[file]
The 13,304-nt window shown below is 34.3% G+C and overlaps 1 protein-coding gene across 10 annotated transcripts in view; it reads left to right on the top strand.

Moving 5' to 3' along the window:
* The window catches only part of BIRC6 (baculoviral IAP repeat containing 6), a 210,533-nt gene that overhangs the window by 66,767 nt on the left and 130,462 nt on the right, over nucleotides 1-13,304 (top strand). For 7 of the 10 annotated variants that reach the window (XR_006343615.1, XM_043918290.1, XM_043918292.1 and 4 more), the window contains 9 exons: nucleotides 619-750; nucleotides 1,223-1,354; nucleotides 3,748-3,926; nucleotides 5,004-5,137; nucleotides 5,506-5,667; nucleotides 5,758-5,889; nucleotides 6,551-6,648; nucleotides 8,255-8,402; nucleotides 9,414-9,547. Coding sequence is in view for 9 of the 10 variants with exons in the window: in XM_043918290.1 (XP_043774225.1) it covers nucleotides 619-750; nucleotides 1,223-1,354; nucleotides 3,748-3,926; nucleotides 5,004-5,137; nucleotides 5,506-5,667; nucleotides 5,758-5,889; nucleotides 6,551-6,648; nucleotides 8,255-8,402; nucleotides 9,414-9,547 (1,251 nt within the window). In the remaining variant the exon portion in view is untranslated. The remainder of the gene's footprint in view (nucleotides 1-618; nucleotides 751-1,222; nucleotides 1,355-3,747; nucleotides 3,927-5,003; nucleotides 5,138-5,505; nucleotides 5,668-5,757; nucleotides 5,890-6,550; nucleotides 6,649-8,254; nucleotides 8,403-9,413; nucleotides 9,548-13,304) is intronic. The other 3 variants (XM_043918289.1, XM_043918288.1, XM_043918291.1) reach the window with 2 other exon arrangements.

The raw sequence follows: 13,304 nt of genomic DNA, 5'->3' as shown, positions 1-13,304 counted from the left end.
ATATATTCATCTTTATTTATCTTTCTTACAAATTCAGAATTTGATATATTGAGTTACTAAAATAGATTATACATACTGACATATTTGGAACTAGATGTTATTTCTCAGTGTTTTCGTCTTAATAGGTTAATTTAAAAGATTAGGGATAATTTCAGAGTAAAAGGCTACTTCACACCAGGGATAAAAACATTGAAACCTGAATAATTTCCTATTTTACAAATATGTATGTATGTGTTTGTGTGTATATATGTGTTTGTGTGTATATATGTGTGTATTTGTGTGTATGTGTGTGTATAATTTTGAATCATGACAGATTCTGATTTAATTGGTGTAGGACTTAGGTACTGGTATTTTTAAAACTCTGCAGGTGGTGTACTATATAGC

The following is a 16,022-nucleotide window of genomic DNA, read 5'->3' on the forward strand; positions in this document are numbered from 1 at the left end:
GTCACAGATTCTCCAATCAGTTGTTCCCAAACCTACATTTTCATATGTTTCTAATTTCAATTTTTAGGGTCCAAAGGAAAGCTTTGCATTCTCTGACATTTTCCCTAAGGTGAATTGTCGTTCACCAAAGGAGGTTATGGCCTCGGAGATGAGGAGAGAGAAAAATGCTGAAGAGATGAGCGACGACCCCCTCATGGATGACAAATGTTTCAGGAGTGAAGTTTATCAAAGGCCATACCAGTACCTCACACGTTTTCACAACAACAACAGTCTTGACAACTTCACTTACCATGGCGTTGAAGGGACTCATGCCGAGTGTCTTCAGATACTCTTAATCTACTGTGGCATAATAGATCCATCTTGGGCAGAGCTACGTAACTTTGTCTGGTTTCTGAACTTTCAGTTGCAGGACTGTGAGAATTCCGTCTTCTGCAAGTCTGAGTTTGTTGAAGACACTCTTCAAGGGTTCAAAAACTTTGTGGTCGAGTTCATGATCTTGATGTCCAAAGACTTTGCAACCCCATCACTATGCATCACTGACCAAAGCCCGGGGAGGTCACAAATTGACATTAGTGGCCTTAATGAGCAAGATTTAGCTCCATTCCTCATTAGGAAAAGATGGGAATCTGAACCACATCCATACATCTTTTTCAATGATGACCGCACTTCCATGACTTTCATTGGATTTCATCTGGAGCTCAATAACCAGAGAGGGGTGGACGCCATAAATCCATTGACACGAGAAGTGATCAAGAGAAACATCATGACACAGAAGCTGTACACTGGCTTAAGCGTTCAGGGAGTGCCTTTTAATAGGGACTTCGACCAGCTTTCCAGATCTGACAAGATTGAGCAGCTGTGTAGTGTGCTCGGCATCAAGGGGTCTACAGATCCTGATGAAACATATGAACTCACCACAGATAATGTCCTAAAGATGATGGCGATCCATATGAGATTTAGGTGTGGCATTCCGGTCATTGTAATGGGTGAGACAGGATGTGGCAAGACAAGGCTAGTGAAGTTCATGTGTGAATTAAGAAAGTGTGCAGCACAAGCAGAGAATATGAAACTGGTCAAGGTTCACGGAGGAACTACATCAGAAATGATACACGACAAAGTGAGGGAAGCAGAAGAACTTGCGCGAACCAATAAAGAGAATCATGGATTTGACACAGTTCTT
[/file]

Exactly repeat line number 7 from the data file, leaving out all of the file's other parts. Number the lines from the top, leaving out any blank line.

GTCACAGATTCTCCAATCAGTTGTTCCCAAACCTACATTTTCATATGTTTCTAATTTCAATTTTTAGGGTCCAAAGGAAAGCTTTGCATTCTCTGACATTTTCCCTAAGGTGAATTGTCGTTCACCAAAGGAGGTTATGGCCTCGGAGATGAGGAGAGAGAAAAATGCTGAAGAGATGAGCGACGACCCCCTCATGGATGACAAATGTTTCAGGAGTGAAGTTTATCAAAGGCCATACCAGTACCTCACACGTTTTCACAACAACAACAGTCTTGACAACTTCACTTACCATGGCGTTGAAGGGACTCATGCCGAGTGTCTTCAGATACTCTTAATCTACTGTGGCATAATAGATCCATCTTGGGCAGAGCTACGTAACTTTGTCTGGTTTCTGAACTTTCAGTTGCAGGACTGTGAGAATTCCGTCTTCTGCAAGTCTGAGTTTGTTGAAGACACTCTTCAAGGGTTCAAAAACTTTGTGGTCGAGTTCATGATCTTGATGTCCAAAGACTTTGCAACCCCATCACTATGCATCACTGACCAAAGCCCGGGGAGGTCACAAATTGACATTAGTGGCCTTAATGAGCAAGATTTAGCTCCATTCCTCATTAGGAAAAGATGGGAATCTGAACCACATCCATACATCTTTTTCAATGATGACCGCACTTCCATGACTTTCATTGGATTTCATCTGGAGCTCAATAACCAGAGAGGGGTGGACGCCATAAATCCATTGACACGAGAAGTGATCAAGAGAAACATCATGACACAGAAGCTGTACACTGGCTTAAGCGTTCAGGGAGTGCCTTTTAATAGGGACTTCGACCAGCTTTCCAGATCTGACAAGATTGAGCAGCTGTGTAGTGTGCTCGGCATCAAGGGGTCTACAGATCCTGATGAAACATATGAACTCACCACAGATAATGTCCTAAAGATGATGGCGATCCATATGAGATTTAGGTGTGGCATTCCGGTCATTGTAATGGGTGAGACAGGATGTGGCAAGACAAGGCTAGTGAAGTTCATGTGTGAATTAAGAAAGTGTGCAGCACAAGCAGAGAATATGAAACTGGTCAAGGTTCACGGAGGAACTACATCAGAAATGATACACGACAAAGTGAGGGAAGCAGAAGAACTTGCGCGAACCAATAAAGAGAATCATGGATTTGACACAGTTCTT